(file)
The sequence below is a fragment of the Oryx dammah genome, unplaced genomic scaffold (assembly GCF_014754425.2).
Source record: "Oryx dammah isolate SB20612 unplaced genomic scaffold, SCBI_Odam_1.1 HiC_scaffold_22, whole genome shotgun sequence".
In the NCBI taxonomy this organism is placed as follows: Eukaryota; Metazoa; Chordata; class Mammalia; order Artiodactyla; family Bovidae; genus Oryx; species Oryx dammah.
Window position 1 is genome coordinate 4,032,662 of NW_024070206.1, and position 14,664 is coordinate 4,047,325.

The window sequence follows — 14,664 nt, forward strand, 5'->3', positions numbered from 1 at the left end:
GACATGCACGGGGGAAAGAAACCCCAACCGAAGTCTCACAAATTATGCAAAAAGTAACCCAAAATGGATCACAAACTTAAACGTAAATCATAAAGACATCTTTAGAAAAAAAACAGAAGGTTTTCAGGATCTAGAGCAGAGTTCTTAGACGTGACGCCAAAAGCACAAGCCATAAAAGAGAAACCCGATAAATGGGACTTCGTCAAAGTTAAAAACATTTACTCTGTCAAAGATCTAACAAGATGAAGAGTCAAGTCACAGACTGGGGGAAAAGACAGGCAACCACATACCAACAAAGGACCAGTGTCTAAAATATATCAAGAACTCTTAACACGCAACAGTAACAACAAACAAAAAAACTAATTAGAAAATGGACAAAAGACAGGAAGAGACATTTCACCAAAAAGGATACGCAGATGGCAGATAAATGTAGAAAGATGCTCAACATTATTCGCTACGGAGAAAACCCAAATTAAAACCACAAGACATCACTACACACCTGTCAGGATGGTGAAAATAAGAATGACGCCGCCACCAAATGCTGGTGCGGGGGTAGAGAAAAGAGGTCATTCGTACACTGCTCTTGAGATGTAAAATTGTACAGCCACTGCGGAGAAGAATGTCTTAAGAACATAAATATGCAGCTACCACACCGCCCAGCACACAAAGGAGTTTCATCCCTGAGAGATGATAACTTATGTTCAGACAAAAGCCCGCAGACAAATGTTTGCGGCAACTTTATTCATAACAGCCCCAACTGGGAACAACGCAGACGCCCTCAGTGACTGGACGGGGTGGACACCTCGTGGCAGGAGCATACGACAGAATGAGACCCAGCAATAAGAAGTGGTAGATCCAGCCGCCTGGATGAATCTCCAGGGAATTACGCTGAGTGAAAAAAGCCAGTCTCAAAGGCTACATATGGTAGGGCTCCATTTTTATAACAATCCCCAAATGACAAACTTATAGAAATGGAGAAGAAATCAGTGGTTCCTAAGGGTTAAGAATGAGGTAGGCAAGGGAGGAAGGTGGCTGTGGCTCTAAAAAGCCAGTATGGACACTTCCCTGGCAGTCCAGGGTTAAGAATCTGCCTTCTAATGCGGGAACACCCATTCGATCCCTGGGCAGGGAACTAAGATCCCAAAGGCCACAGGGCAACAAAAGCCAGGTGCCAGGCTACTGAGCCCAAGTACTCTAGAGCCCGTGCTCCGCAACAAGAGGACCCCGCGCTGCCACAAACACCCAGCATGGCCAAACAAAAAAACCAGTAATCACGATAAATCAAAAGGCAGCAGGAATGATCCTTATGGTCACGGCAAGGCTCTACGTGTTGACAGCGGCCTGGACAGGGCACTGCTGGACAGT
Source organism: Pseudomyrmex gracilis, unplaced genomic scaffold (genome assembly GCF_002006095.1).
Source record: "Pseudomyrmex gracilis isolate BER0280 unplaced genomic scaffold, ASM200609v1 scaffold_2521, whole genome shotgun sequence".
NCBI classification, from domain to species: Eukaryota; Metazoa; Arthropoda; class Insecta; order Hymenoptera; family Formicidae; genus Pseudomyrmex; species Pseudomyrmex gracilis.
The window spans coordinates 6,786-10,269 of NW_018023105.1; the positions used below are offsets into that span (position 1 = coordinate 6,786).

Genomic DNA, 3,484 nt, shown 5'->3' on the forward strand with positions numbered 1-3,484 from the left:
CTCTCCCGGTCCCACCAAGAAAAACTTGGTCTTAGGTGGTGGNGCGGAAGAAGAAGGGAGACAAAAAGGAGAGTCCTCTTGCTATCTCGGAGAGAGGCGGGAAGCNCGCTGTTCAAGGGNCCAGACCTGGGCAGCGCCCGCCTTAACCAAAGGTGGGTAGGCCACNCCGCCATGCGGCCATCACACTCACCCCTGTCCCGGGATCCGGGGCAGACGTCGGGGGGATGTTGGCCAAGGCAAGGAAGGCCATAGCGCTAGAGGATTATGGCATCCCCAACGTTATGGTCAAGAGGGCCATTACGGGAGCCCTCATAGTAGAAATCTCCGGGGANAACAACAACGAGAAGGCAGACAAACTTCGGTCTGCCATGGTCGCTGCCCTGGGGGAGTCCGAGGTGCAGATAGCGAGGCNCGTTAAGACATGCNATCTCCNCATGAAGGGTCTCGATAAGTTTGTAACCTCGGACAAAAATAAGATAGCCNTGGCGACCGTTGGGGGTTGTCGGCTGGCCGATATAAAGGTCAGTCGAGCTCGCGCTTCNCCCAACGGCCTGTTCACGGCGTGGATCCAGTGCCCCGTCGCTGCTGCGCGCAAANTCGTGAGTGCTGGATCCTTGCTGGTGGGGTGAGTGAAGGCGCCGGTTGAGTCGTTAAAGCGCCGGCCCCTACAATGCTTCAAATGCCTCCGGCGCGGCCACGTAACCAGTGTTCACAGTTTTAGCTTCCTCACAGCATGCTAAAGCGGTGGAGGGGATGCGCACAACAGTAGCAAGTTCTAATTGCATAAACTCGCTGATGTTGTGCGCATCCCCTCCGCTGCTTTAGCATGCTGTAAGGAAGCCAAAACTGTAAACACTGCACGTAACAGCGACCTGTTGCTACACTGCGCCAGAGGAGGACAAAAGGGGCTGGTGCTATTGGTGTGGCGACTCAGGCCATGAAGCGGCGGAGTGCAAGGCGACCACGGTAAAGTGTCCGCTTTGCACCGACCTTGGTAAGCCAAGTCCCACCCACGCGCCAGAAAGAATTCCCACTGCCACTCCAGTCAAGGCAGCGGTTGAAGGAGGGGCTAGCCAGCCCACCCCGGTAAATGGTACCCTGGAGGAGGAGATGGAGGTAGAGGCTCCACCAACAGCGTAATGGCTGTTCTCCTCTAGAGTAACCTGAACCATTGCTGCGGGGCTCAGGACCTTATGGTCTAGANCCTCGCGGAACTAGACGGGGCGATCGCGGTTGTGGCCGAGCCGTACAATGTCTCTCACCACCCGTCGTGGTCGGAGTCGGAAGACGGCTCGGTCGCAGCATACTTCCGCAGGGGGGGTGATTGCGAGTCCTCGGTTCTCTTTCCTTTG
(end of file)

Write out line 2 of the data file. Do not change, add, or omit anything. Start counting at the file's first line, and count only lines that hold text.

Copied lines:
Source record: "Oryx dammah isolate SB20612 unplaced genomic scaffold, SCBI_Odam_1.1 HiC_scaffold_22, whole genome shotgun sequence".